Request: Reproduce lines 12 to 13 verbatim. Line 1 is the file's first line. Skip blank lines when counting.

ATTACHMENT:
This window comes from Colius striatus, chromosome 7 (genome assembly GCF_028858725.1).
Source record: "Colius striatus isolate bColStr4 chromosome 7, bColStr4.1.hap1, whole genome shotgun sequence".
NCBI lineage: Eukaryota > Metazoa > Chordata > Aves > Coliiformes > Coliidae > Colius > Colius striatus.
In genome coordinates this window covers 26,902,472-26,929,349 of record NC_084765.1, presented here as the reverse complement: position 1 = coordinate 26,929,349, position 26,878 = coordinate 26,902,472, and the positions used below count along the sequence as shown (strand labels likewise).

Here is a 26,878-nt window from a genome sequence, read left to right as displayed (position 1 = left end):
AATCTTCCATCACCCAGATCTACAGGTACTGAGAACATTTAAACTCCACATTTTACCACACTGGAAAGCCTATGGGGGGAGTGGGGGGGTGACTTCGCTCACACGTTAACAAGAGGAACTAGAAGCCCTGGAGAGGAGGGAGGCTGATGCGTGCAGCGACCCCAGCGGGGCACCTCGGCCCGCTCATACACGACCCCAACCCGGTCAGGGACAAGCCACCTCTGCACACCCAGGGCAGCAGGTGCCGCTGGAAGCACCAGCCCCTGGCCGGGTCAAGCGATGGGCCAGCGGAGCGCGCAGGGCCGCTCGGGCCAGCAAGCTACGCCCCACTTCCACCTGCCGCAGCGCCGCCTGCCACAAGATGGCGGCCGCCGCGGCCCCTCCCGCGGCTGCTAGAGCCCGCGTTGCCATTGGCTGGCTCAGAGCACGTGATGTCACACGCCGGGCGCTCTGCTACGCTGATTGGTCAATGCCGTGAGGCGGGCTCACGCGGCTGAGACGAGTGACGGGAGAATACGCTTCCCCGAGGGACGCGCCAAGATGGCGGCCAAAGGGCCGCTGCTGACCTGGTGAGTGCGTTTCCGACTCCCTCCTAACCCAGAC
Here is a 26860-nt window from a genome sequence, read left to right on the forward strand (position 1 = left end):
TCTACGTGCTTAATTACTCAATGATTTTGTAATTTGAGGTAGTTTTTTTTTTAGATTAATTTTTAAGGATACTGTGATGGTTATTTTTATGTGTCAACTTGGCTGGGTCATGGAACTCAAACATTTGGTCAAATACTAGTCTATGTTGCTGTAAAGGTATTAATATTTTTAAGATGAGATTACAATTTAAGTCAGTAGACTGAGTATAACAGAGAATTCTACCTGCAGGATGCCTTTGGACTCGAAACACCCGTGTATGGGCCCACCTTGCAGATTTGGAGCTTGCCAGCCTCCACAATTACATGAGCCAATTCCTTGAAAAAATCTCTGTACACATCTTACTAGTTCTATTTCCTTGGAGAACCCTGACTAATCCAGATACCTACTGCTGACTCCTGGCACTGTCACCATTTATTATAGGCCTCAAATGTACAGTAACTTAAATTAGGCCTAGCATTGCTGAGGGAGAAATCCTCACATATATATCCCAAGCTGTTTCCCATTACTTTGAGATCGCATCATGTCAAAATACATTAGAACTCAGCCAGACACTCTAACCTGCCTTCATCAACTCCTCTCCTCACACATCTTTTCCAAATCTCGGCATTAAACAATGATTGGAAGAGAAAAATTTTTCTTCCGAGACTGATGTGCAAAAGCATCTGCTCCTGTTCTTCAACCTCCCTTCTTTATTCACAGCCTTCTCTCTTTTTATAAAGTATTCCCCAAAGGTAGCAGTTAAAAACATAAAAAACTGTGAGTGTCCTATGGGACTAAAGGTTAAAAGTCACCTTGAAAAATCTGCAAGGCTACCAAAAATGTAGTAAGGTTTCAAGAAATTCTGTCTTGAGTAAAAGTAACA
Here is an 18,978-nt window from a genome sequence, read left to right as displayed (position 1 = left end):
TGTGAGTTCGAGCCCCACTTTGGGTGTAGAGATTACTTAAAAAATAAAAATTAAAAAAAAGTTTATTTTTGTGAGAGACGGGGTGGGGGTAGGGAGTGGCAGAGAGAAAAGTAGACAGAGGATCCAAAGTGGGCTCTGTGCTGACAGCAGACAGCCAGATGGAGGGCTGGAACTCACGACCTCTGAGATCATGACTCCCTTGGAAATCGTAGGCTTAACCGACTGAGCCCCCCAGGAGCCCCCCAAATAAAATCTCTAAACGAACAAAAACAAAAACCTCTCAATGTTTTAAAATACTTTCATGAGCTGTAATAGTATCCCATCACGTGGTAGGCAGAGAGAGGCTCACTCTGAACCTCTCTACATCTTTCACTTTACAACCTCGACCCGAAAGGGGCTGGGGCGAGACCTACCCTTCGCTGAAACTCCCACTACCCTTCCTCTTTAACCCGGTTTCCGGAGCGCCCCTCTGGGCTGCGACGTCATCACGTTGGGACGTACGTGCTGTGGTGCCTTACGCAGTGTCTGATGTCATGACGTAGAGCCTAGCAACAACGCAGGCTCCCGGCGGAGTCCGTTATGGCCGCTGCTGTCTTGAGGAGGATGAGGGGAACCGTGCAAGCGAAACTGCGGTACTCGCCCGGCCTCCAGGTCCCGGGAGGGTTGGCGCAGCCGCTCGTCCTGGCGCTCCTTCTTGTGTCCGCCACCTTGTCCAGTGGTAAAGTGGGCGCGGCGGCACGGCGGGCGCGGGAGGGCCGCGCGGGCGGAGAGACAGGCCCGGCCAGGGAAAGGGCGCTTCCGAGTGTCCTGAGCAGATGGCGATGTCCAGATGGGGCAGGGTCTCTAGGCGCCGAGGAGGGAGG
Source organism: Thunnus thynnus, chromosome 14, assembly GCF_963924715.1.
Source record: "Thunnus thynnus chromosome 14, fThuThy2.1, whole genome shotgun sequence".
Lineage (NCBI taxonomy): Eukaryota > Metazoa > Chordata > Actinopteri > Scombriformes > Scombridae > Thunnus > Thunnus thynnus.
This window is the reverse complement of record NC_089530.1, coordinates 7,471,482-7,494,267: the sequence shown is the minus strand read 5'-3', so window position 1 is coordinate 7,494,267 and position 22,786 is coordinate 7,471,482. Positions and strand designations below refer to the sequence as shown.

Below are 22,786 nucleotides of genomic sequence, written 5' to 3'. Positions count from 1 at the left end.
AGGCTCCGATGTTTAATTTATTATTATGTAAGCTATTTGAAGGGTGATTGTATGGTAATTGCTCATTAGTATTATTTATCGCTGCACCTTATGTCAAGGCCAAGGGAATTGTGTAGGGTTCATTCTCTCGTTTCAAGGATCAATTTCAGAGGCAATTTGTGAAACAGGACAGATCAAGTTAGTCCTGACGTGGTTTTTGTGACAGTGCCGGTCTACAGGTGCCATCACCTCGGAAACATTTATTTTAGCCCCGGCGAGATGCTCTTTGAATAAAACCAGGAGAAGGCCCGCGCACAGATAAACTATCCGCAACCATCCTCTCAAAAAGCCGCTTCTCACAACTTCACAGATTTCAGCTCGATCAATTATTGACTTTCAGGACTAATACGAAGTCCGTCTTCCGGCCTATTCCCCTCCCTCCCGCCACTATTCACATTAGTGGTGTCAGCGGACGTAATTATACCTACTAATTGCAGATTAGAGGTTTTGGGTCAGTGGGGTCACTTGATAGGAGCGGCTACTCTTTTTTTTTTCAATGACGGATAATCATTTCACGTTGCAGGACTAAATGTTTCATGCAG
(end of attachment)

Source record: "Thunnus thynnus chromosome 14, fThuThy2.1, whole genome shotgun sequence".
Lineage (NCBI taxonomy): Eukaryota > Metazoa > Chordata > Actinopteri > Scombriformes > Scombridae > Thunnus > Thunnus thynnus.